With fost-adopt, I didn’t need to own a home or have $50,000 in the bank to become a parent.
By Rosemary Shulman
“Anyone in this class who wants to adopt will be able to adopt.” That was the first thing the social worker said to my foster parent training class. Until then, I’d been too scared to pursue my dream of becoming a mom. It was exactly what I wanted to hear.
The fost-adopt option
When I mentioned my desire to adopt to a colleague, she told me that she was pursuing fost-adopt. Children available for placement in a fost-adopt home have been determined to be less likely than others in the system to return to their birth families. Fost-adopt parents have an open relationship with the birth family. Birth parents are counseled about their options and are advised of a plan for adoption as the alternative to reunification.
With fost-adopt, I didn’t need to own a home or have $50,000 in the bank to become a parent. I decided to give it a try, and within three weeks I was attending MAPP (Model Approach to Partnerships in Parenting) classes with other prospective parents. The themes of attachment, abuse, neglect, and the loss a child feels when placed in foster care were daunting at first, but later my group agreed that every parent should be required to attend classes like this. I concluded that I could handle the possibility of giving a child back—though I hoped I would never be faced with that.
I completed my application and homestudy straight away, and was officially placed on the “open homes” list. Three weeks later, I was Renee’s mom.
She arrived dressed in a hospital-issue undershirt and diaper, tightly bundled in an infant carrier. I kept thinking, Oh, my God, I’m a mom. Now what do I do? I fed her and changed her into her first pair of pink teddy bear pajamas. I admired her 10 perfect fingers and 10 perfect toes.
Three days after I returned to work, I received the call: Renee’s great-aunt had been granted custody. My heart was in pieces when I went home that night to pack Renee’s little undershirts and sleepers. I wrote a letter to her family explaining that she liked to fall asleep on her side, that she was a good burper after two ounces of formula, and that tickling her toes made her smile. The next day I drove Renee to the agency. Her family hugged me and thanked me for taking good care of her, and I said good-bye to my little girl.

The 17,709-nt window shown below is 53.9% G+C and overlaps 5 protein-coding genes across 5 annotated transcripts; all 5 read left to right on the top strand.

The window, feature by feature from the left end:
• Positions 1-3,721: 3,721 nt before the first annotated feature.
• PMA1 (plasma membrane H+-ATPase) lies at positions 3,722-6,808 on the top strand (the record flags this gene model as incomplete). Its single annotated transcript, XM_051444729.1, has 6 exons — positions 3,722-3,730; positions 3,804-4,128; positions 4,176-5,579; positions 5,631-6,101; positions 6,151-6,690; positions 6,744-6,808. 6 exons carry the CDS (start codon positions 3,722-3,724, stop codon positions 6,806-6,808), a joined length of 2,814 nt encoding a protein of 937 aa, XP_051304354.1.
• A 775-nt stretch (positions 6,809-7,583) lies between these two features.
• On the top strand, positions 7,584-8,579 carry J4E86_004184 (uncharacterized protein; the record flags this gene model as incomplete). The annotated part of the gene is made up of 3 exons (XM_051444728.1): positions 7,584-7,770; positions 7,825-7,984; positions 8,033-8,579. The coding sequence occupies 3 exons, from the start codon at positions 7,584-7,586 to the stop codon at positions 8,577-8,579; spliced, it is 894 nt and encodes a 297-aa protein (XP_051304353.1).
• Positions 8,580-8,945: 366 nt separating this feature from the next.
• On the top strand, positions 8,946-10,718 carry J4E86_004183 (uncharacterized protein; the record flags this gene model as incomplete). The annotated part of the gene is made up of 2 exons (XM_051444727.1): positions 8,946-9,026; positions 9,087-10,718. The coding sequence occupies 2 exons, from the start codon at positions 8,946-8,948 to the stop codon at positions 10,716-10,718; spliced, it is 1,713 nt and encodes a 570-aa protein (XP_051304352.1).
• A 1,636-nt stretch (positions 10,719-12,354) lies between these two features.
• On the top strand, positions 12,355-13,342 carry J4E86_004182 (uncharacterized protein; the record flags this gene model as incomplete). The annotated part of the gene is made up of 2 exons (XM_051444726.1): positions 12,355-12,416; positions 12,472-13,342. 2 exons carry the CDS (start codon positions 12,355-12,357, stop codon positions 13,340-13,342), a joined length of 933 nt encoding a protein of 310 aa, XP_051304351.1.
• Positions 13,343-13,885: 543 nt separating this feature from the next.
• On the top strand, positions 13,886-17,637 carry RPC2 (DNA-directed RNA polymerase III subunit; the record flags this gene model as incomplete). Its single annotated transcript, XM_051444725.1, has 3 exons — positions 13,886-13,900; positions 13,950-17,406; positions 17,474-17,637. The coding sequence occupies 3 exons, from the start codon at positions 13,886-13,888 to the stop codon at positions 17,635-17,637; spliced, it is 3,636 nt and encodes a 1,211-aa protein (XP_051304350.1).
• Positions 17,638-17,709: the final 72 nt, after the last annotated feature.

I had just begun to heal after the loss of Renee when I received a call from my social worker. A baby boy was waiting. He had been born nine weeks premature and was now ready for discharge from the hospital. Justin was three weeks old and barely tipped the scale at four pounds, yet he was surprisingly healthy, with no apparent special needs. The social worker didn’t know whether he would be a permanent adoption placement. For me, the overwhelming desire to be a mom outweighed the uncertainty. We became a team—mother and son. Then, once again, the dreaded call came. A great-aunt had been found who was willing to take custody. Another great-aunt? It wasn’t any easier to let go this time.
Even before Justin was gone, the agency called again. They had another baby boy. He would probably be placed for adoption. I had wanted a few weeks to recover before I went back on the open homes list, but before the social worker had finished giving me the details, I knew I would say yes.
Matthew came to live with me on a hot day in July. Now three years old, his bright eyes, beautiful smile, and curious nature make every day of my life a wonderful adventure. We love each other beyond reason. And he is here to stay: our adoption ceremony was held just under two years after his placement.
There are more than 100,000 children in foster care in this country who are waiting to be adopted right now. There is minimal or no cost involved in adopting through the foster system. Single parents are welcomed. For families who have their hearts set on a newborn—well, I had three placed with me in a matter of months.
Adopting through the foster care system wasn’t easy; then again, neither are the other ways of adopting. I will do it again. I treasure my memories of the time, however brief, I spent with my first two babies. I was there for Renee’s first smile, Justin’s first splashes in his bubble bath. Matthew took his first steps into my arms, and he is waiting for me with a big smile at the end of each day.
Rosemary Shulman lives with her son, Matthew, in Los Angeles. This article originally appeared in Adoptive Families magazine.